Tracking the Team: Cross Country

Examining the emotional, physical strengths required for cross country runners


Credit: Courtesy of the WHS Reflector

As the season is coming to a close, the WHS cross country athletes are excited to see the progress they have made throughout the season. “I’m looking forward to meets at the end of the season where I can just improve my times just as much as I can and go all out,” junior cross country runner Dylan Bonanno said.

Ellie Tyska and Hailey Robinson

During the winter and spring, the track and field team prepares itself for a season full of leaping over hurdles, throwing weights or hurdling over the vault with a tall pole. But while track consists of many different events, runners in the fall compete in cross country, which offers a different twist on the sport.

One of the main differences between track and cross country is the distance athletes run. Track largely covers the shorter distance events, whereas cross country involves longer courses.

“The biggest difference is that cross country is literally not on a track, and it’s a longer distance,” junior cross country runner Dylan Bonanno said. “In track, the longest distance is the two-mile, but in cross country, we run 5k’s mostly, which [are] 3.1 miles and not on a track. It’s usually in the woods or sometimes on pavement, so it’s a different style.”

Along with the different surfaces in cross country, the longer distance presents new challenges for athletes. Unlike track, in which race events range from 15 minutes all the way down to ten seconds, cross country can be much more time-consuming.

“Of all the sports offered at the high school, cross country is among the top two in terms of taking the longest amount of time to complete the event without any breaks, timeouts or substitutions,” cross country coach Mark Mayall said. “Nordic skiing is the only other sport that has longer events without a break. To say it’s exhausting is a massive understatement.”

With the majority of the season having passed, both the coaches and track runners have adapted to the transition from track to the lengthy hills and dirt paths. Although the runners are already aware of the difficulty in cross country, Mayall ensured that the change of surfaces wouldn’t be too drastic by having them run over the summer.

“I challenged the returning athletes to be more focused and disciplined in their preparations for the season over the summer months, and by and large they rose to the challenge,” Mayall said. “Both teams are very intrinsically motivated to train and improve their fitness by consistently putting in the time. There are no passengers on either team.”

For cross country runners like senior Owen Jay, the preparation for each cross country season never really stops. The challenge of improving in-season and out-of-season becomes a year-round goal for the cross country team.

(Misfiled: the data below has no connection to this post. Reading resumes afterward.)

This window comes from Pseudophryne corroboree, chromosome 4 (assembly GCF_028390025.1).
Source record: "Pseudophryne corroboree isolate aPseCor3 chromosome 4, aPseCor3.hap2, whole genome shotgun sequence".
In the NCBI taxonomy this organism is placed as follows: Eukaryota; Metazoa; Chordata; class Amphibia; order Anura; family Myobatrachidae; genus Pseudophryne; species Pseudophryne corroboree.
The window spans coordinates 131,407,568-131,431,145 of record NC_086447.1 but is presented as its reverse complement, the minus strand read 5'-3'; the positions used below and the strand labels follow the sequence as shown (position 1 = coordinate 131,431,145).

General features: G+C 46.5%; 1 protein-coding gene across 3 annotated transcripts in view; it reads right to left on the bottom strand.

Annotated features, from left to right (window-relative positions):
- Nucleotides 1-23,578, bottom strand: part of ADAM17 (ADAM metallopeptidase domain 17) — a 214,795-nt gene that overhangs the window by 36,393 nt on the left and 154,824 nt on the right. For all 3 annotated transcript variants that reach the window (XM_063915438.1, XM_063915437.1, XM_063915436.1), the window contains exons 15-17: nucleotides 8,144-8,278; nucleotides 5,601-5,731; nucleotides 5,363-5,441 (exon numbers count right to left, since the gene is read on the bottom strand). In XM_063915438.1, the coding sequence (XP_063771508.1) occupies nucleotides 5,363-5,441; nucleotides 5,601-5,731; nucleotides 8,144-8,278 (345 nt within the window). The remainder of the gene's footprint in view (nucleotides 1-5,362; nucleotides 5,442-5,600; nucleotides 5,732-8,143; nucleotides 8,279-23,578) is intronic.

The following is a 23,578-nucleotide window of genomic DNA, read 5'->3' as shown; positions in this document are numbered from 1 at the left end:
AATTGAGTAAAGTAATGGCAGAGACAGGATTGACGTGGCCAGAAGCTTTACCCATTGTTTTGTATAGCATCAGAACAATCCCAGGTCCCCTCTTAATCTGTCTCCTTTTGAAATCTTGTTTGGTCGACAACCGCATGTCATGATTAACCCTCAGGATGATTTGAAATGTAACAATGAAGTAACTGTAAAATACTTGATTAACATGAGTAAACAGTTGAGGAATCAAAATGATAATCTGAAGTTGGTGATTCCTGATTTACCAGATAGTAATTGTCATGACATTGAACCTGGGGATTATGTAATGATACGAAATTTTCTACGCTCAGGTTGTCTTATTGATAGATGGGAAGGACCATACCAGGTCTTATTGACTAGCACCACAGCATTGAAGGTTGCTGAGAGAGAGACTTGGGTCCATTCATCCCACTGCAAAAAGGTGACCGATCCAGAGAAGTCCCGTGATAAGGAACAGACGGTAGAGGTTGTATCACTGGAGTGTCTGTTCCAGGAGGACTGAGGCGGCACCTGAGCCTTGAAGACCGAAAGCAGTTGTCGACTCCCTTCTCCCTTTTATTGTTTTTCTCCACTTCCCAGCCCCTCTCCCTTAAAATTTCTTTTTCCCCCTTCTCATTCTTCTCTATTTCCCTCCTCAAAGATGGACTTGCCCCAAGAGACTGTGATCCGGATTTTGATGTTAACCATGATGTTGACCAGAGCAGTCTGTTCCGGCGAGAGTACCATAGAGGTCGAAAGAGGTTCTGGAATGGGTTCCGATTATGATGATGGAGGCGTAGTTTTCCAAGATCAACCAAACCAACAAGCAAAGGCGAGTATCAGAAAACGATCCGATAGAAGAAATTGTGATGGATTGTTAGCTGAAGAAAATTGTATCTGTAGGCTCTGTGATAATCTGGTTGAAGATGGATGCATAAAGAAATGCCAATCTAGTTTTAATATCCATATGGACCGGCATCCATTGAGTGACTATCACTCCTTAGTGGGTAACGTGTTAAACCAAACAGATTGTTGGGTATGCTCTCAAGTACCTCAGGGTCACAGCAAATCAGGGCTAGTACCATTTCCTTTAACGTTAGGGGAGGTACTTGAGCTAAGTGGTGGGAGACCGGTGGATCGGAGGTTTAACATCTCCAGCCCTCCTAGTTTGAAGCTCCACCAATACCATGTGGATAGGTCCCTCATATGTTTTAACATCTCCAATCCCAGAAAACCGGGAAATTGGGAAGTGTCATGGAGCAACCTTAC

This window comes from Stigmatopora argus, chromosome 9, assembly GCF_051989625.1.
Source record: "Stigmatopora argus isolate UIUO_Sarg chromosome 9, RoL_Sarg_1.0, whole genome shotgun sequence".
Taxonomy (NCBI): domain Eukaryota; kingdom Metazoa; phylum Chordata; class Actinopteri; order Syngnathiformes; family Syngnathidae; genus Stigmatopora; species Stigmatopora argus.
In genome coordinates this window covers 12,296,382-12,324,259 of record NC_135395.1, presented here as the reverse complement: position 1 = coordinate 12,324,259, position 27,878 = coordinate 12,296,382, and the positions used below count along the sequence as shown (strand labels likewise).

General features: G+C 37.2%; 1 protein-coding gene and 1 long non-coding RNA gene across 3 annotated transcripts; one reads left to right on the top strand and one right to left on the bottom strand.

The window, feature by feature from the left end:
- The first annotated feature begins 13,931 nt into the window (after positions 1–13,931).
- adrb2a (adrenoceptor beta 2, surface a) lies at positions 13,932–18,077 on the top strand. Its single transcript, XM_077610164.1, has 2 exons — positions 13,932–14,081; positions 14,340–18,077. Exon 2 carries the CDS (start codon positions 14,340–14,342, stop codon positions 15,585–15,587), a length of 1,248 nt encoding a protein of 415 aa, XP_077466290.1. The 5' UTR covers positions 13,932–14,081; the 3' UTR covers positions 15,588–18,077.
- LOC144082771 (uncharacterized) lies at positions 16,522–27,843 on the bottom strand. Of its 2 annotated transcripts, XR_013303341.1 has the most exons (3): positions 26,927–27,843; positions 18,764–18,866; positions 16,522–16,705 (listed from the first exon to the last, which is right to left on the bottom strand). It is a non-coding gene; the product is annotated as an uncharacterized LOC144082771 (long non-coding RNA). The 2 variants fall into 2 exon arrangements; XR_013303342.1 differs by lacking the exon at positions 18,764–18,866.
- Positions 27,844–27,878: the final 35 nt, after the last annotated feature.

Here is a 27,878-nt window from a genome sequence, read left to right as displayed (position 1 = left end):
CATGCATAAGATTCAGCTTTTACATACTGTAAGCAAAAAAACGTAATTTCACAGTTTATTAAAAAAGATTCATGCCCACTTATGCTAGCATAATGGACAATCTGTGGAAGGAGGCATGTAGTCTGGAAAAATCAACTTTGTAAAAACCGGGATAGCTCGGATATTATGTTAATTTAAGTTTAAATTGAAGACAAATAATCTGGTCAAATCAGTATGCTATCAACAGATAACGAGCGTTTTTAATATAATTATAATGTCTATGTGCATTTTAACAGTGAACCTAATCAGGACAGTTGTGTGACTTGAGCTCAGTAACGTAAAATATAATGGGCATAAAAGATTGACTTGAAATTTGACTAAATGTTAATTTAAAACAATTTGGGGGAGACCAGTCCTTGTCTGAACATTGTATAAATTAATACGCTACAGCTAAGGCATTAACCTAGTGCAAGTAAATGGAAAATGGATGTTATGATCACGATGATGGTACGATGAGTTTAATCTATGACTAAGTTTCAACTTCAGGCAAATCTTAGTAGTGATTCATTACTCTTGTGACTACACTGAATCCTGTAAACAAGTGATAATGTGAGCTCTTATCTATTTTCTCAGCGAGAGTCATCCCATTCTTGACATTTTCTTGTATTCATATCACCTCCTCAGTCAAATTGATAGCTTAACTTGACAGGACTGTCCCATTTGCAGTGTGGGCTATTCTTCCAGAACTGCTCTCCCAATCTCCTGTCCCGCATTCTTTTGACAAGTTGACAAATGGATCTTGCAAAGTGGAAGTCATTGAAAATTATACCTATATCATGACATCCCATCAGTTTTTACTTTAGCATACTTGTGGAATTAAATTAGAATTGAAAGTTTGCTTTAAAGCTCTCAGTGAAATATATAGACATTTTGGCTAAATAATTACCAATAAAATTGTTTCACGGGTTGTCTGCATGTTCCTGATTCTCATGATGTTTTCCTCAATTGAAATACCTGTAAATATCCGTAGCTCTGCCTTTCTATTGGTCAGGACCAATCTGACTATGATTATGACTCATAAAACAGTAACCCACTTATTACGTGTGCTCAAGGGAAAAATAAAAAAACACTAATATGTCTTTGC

“I’d say the most challenging part is the offseason,” Jay said. “After [the track] season, you kind of want to take a break, but you have to stay motivated and train for the upcoming cross-country season. My coaches like to tell me that the next cross-country season begins in track season, so you’ve got to keep training through the offseason and stay dedicated.” 

Team members have a series of workouts and exercises they use in order to stay competitive and in shape during the cross country season. In order to maintain the necessary fitness to run the long distances, athletes must complete a variety of training exercises.

“We have long runs which develop endurance, and then we have speed workouts, [which are] two of our hard workouts. When we’re not doing that, we’ll do a recovery run so our muscles can recover,” Jay said. “Outside of running, we try to work core and legs just so [we] can have a stronger body [in] the long run.” 

Along with continuous structured runs, the team also focuses on another key part of cross country in practice, which is pacing. According to Bonanno, pacing yourself throughout your runs is one of the most challenging obstacles that a runner faces.

“You don’t want to go out too fast or too slow, [so] you have to find a good balance,” Bonanno said. “In our workouts, we do a lot of pace training – we stay good, hard and intense, and we do certain distances on the aqueduct. You should know your 400 split for race pace so that you can get a feel for what that is and get comfortable with it.”

Cross country is incredibly demanding, both physically and mentally. Keeping these factors in mind, Mayall hopes that his athletes will grow by responding to these demands throughout the season. 

“My hope is that everyone who’s participated on the team this season will have discovered previously unexplored depths of physical and emotional strength,” Mayall said. “This type of hard-won self knowledge is priceless in my opinion.”

Although Jay is a new student at WHS from St. Louis, Missouri, he has found strength in his new cross country team in Wayland and is hopeful for the rest of the season.

“Although I don’t have the same teammates as I did [in St. Louis], these guys have all really taken me in, and we’ve all worked together to get better,” Jay said. 

Despite the chills and frosts just around the corner, the season is still far from over, as the team is now preparing for the upcoming state playoffs.

“I’m looking forward to states,” Jay said. “We’ve been working hard all season, and we really want to qualify for all states, so that would definitely be a highlight if we could do that. We’re all pretty motivated to do that.”